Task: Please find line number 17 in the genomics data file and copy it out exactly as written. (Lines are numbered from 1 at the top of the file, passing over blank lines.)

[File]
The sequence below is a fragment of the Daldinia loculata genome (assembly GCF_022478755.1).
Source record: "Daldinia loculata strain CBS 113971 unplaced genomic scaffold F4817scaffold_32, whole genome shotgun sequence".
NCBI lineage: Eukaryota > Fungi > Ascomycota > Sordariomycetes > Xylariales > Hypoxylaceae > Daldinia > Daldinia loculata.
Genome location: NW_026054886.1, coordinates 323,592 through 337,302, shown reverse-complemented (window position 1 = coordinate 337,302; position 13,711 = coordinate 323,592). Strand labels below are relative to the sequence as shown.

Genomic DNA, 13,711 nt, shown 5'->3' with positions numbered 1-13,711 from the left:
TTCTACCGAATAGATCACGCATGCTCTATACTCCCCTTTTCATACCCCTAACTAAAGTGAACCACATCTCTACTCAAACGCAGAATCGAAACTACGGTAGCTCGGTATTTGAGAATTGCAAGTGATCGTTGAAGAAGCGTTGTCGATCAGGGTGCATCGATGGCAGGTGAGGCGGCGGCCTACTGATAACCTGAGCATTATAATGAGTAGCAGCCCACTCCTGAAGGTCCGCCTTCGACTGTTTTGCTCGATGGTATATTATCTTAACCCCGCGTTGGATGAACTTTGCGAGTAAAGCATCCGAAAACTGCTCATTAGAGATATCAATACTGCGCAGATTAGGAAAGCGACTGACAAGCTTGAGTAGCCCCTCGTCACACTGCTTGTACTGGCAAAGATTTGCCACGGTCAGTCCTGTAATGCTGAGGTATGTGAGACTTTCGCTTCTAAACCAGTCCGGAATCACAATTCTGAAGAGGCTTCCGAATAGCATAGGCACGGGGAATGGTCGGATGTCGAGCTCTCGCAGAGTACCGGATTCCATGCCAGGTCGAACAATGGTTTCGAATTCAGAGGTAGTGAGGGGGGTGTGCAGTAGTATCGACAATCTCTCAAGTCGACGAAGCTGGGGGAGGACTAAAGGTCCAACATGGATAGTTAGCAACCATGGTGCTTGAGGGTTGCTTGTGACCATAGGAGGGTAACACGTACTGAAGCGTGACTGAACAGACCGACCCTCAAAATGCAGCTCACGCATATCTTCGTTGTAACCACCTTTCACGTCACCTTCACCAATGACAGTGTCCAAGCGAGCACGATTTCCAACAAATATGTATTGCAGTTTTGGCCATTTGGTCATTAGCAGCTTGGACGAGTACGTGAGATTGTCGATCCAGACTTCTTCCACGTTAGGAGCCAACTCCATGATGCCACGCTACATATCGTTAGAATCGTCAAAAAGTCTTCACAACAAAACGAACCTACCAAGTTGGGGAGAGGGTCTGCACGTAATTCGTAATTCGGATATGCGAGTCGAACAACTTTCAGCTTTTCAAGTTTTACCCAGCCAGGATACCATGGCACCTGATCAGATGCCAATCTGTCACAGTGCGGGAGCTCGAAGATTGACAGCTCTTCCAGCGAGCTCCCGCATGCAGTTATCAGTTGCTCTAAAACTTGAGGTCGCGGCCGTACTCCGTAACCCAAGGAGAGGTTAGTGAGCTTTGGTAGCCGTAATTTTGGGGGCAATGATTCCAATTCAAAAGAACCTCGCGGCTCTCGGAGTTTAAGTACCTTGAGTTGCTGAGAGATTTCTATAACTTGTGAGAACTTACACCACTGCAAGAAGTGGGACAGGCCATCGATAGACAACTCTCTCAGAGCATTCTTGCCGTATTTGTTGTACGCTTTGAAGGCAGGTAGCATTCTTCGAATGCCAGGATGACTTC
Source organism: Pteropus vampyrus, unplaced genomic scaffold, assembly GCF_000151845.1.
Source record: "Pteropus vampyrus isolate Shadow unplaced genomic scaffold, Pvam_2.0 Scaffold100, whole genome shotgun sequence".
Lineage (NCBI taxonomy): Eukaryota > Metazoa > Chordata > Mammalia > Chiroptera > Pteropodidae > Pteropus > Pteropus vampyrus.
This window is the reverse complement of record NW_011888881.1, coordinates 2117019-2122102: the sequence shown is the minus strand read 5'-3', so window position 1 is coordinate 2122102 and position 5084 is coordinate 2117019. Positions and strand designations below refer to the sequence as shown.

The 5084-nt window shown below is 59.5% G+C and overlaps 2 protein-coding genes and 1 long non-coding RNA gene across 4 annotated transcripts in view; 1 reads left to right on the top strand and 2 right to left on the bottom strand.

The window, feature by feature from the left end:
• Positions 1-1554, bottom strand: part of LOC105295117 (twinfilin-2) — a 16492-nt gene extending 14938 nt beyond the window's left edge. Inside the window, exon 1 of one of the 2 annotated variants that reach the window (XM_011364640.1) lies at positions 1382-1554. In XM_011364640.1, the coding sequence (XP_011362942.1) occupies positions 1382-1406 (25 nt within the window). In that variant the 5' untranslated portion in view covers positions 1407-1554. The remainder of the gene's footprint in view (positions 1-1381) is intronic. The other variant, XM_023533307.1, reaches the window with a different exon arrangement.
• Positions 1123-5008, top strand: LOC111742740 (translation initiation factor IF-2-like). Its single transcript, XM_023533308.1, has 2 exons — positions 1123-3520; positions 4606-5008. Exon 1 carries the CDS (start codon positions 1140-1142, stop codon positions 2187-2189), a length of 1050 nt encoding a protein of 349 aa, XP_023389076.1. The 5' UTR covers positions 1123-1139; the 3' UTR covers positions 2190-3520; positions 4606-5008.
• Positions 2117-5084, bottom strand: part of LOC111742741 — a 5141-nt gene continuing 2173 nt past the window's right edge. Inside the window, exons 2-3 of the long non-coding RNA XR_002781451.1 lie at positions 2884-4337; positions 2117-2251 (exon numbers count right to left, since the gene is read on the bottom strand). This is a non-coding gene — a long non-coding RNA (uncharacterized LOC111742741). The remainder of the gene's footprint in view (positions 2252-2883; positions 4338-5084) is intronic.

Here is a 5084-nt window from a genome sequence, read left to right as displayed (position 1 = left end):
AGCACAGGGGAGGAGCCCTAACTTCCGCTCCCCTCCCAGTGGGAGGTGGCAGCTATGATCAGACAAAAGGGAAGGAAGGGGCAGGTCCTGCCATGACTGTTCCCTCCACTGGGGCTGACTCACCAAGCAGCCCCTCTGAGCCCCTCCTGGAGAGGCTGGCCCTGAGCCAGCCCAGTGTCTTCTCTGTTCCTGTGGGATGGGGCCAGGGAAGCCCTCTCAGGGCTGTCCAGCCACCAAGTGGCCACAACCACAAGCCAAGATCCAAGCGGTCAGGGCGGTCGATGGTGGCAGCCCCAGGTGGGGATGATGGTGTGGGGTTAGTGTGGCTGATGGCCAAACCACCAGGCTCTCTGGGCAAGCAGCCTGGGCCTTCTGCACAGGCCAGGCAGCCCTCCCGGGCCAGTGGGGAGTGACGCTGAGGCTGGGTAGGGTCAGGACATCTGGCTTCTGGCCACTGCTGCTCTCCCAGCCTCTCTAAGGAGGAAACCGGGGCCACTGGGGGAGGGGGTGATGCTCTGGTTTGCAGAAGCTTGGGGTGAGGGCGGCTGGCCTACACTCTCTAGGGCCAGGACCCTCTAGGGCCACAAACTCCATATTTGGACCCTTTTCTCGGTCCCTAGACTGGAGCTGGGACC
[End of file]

AGCACAGGGGAGGAGCCCTAACTTCCGCTCCCCTCCCAGTGGGAGGTGGCAGCTATGATCAGACAAAAGGGAAGGAAGGGGCAGGTCCTGCCATGACTGTTCCCTCCACTGGGGCTGACTCACCAAGCAGCCCCTCTGAGCCCCTCCTGGAGAGGCTGGCCCTGAGCCAGCCCAGTGTCTTCTCTGTTCCTGTGGGATGGGGCCAGGGAAGCCCTCTCAGGGCTGTCCAGCCACCAAGTGGCCACAACCACAAGCCAAGATCCAAGCGGTCAGGGCGGTCGATGGTGGCAGCCCCAGGTGGGGATGATGGTGTGGGGTTAGTGTGGCTGATGGCCAAACCACCAGGCTCTCTGGGCAAGCAGCCTGGGCCTTCTGCACAGGCCAGGCAGCCCTCCCGGGCCAGTGGGGAGTGACGCTGAGGCTGGGTAGGGTCAGGACATCTGGCTTCTGGCCACTGCTGCTCTCCCAGCCTCTCTAAGGAGGAAACCGGGGCCACTGGGGGAGGGGGTGATGCTCTGGTTTGCAGAAGCTTGGGGTGAGGGCGGCTGGCCTACACTCTCTAGGGCCAGGACCCTCTAGGGCCACAAACTCCATATTTGGACCCTTTTCTCGGTCCCTAGACTGGAGCTGGGACC